What is Trivalent Chromium?

Lindsay Zortman

Trivalent chromium, more commonly known simply as chromium, is a mineral necessary in the human body. It is involved in protein, fat and carbohydrate metabolism, and glucose imbalances are said to be corrected by increasing the amount of trivalent chromium in the body. This makes it a dietary supplement with benefits for diabetics.

Chromium may affect blood sugar levels, so people who take insulin for diabetes should be sure their physician knows.
Chromium may affect blood sugar levels, so people who take insulin for diabetes should be sure their physician knows.

Trivalent chromium may stabilize blood sugars and naturally help people with diabetes. It is recommended that adult women get at least 20 mg a day and adult men get at least 30 mg a day. There is so little information on recommended dosing that the safe upper limits of the supplement are unknown, though one study of the mineral provided diabetics with a dose ranging from 200 mg to 1,000 mg daily.

While chromium supplements are available, the preferred method of increasing the body’s chromium levels is to increase chromium-rich foods, such as broccoli, in your diet. Other foods that contain chromium include grape juice, whole wheat and potatoes. Unfortunately, the exact amount of chromium in each food is difficult to figure because of variances in agricultural and manufacturing process.

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The safety of trivalent chromium supplements is in question, because the mechanism that lets supplemental chromium enter the body is unknown, though it is different from the mechanism used for naturally occurring chromium in foods. Despite the controversy, trivalent chromium supplements are sold at health food stores and through online retailers.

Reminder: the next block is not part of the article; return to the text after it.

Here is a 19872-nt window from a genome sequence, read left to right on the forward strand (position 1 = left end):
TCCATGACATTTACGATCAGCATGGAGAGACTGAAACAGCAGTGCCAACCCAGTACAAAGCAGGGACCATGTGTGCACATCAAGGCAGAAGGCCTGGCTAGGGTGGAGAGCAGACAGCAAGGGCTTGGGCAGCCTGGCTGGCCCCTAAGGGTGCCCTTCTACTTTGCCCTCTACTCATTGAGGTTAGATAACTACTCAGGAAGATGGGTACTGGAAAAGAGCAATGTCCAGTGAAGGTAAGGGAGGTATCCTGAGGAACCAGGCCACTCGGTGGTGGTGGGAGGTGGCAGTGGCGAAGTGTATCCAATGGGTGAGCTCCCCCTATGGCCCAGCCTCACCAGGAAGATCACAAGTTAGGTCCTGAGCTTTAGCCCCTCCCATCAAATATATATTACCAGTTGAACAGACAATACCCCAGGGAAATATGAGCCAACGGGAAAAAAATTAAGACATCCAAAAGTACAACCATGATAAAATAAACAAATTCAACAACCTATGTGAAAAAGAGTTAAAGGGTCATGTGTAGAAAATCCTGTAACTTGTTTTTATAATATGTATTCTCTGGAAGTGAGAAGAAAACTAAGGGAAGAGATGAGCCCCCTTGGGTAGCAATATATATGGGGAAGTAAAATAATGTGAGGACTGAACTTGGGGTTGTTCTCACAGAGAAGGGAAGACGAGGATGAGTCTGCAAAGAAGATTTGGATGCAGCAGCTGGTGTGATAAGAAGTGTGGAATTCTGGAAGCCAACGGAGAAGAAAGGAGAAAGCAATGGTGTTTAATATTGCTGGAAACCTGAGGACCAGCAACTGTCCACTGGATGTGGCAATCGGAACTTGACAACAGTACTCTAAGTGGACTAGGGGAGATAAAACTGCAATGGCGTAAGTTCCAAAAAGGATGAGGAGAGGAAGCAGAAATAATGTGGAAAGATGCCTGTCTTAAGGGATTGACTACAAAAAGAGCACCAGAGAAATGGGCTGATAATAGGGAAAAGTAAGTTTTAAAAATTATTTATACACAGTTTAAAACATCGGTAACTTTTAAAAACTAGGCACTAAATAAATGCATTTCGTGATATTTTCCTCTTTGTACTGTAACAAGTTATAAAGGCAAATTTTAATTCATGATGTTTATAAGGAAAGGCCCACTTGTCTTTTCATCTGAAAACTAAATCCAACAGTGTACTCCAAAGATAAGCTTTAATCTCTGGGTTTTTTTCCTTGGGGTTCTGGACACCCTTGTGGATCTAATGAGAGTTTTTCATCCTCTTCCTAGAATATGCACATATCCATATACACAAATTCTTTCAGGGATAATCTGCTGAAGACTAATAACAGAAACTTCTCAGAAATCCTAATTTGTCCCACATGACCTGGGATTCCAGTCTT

Possible side effects are few but some people using trivalent chromium have reported sleep disturbances, changes in heartbeats, allergic reactions and mood changes. People with kidney or liver disease should not take trivalent chromium without discussing their medical condition with a physician. Chromium may increase the possibility of kidney or liver damage, because the body must clear out excess chromium via these organs.

Chromium may affect blood sugar levels, so people who take insulin for diabetes should be sure their medical provider knows they are taking chromium supplements and how large of a dose is involved. He may advise against it or suggest altering the insulin dosage to accommodate the possible effects of the chromium. Possible interactions with other medications could occur with antacids, steroids, beta-blockers and painkillers. Pregnant and breastfeeding women should also discuss the use of chromium with their doctor, because the possibility of transference of the chromium to the child is unknown, as are any possible ill effects.

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